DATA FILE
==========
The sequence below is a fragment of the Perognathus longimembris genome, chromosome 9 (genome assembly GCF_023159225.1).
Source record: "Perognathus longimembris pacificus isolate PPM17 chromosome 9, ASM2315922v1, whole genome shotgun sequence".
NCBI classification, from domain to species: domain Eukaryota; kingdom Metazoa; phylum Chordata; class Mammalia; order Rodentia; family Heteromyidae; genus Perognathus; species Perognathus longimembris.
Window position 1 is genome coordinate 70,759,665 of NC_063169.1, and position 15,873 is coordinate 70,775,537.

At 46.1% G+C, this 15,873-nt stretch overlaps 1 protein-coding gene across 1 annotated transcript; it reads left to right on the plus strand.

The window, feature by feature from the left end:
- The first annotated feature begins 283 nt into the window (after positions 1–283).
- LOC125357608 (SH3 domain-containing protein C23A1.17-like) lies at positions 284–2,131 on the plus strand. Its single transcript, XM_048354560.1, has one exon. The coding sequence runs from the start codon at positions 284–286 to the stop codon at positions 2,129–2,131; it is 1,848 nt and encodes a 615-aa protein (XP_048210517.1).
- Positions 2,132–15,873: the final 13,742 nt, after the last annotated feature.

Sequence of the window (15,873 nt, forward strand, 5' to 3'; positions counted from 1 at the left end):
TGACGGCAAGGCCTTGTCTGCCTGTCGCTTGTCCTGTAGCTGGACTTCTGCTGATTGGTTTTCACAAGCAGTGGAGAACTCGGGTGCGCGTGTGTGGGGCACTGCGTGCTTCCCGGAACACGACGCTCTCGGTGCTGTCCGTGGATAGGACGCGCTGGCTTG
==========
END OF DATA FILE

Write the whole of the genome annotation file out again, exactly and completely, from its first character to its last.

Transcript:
The sequence below is a fragment of the Perognathus longimembris genome, chromosome 9 (genome assembly GCF_023159225.1).
Source record: "Perognathus longimembris pacificus isolate PPM17 chromosome 9, ASM2315922v1, whole genome shotgun sequence".
NCBI classification, from domain to species: domain Eukaryota; kingdom Metazoa; phylum Chordata; class Mammalia; order Rodentia; family Heteromyidae; genus Perognathus; species Perognathus longimembris.
Window position 1 is genome coordinate 70,759,665 of NC_063169.1, and position 15,873 is coordinate 70,775,537.

At 46.1% G+C, this 15,873-nt stretch overlaps 1 protein-coding gene across 1 annotated transcript; it reads left to right on the plus strand.

The window, feature by feature from the left end:
- The first annotated feature begins 283 nt into the window (after positions 1–283).
- LOC125357608 (SH3 domain-containing protein C23A1.17-like) lies at positions 284–2,131 on the plus strand. Its single transcript, XM_048354560.1, has one exon. The coding sequence runs from the start codon at positions 284–286 to the stop codon at positions 2,129–2,131; it is 1,848 nt and encodes a 615-aa protein (XP_048210517.1).
- Positions 2,132–15,873: the final 13,742 nt, after the last annotated feature.

Sequence of the window (15,873 nt, forward strand, 5' to 3'; positions counted from 1 at the left end):
TGACGGCAAGGCCTTGTCTGCCTGTCGCTTGTCCTGTAGCTGGACTTCTGCTGATTGGTTTTCACAAGCAGTGGAGAACTCGGGTGCGCGTGTGTGGGGCACTGCGTGCTTCCCGGAACACGACGCTCTCGGTGCTGTCCGTGGATAGGACGCGCTGGCTTG